It doesn’t make sense to be pro- or anti- vaccines for the sole reason that vaccines aren’t all the same, so we shouldn’t support or oppose every single one of them for the exact same reasons.

There’s no war against vaccines, there’s just concerned parents, scientists, and human beings coming forward to question ingredients within these shots. So, what exactly are people so concerned about?
Evidence of Different Vaccines Posing Severe Health Risks

First of all, the correlation between vaccines and autism is very real, despite what many doctors, news outlets, and government organizations state. A study published by Dr. Brian Hooker, PhD, in the peer reviewed journal Translational Neurodegeneration, found up to a 340% increased risk of autism in African American boys receiving the Measles-mumps-rubella (MMR) vaccine.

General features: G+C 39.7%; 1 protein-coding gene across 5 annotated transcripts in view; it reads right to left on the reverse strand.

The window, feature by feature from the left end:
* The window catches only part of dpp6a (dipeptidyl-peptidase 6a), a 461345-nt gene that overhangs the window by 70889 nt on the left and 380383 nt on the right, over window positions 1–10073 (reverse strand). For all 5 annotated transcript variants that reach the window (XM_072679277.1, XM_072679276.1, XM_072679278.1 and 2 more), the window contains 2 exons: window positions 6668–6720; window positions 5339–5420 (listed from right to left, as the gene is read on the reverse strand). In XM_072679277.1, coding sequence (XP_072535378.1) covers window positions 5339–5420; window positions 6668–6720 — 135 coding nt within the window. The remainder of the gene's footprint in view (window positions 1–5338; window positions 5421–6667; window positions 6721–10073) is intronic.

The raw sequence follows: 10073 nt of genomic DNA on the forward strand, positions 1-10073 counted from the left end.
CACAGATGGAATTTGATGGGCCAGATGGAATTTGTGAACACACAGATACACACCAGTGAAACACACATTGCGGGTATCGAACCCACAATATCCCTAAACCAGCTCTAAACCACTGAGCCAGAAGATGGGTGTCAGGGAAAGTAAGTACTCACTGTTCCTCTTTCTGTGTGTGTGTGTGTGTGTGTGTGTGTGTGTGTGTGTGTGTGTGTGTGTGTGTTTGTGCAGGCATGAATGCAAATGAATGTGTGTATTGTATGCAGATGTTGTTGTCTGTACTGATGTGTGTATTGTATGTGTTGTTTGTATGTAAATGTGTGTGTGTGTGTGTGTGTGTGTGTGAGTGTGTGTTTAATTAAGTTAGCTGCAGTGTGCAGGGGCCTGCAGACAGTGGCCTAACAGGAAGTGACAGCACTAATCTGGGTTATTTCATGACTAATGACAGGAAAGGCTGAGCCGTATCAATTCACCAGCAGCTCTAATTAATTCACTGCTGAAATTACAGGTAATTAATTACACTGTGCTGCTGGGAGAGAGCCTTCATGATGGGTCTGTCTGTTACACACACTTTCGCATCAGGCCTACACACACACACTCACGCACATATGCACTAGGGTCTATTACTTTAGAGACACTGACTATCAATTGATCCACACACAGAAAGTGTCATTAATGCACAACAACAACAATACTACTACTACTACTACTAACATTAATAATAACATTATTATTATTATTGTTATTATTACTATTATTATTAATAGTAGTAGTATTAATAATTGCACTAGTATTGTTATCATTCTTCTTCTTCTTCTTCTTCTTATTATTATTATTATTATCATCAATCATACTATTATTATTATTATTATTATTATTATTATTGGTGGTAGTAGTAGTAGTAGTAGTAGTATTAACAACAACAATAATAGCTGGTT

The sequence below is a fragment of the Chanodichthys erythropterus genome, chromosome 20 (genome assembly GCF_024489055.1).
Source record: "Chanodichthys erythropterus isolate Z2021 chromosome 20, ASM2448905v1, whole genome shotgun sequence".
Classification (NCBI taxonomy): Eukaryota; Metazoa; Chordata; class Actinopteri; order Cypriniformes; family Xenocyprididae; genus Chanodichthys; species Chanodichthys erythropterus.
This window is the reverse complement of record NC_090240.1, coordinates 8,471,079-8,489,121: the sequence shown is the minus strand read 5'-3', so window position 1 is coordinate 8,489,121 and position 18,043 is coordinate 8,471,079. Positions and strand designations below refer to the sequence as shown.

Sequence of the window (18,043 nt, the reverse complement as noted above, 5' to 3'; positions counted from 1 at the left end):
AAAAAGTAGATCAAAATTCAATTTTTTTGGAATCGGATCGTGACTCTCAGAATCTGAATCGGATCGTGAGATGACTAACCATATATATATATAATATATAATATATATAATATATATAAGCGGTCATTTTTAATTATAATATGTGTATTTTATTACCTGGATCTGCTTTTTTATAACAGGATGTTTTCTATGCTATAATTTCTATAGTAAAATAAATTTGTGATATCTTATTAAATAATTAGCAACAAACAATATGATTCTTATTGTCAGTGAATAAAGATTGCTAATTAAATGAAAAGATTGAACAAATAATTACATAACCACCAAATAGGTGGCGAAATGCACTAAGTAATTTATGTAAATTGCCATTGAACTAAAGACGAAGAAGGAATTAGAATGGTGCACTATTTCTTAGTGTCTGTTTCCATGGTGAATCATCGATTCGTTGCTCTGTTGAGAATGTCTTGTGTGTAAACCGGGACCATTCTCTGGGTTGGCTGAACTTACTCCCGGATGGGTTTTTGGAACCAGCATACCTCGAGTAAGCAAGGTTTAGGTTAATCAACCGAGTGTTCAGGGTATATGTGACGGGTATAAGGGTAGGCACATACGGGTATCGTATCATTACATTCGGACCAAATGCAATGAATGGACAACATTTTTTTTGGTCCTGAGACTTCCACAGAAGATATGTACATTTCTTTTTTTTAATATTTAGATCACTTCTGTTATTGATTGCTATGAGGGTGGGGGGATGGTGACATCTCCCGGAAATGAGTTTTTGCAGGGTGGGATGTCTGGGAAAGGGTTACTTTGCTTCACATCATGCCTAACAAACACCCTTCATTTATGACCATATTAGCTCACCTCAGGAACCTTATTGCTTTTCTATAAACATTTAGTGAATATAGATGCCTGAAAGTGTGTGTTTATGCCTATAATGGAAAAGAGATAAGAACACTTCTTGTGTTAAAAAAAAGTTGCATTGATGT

Another study published in the International Journal of Toxicology outlines the biological plausibility of mercury’s role in neurodevelopmental disorders. It suggests that early mercury exposure could increase the risk of autism.

The Division on Autism and Development Disabilities even published a scientific paper on the potential link between mercury and autism, stating:

    To sum up, there has been a great deal of information from different studies that seems to indicate that repetitive mercury exposure during pregnancy, through thimerosal, dental amalgam, and fish consumption, and after birth, through thimerosal-containing vaccinations and pollution, in genetically susceptible individuals is one potential factor in autism.

Of course, that doesn’t mean every case of autism is caused by vaccines, but there’s certainly enough evidence to suggest there is a correlation between autism and some vaccines, and that  this clearly deserves further research.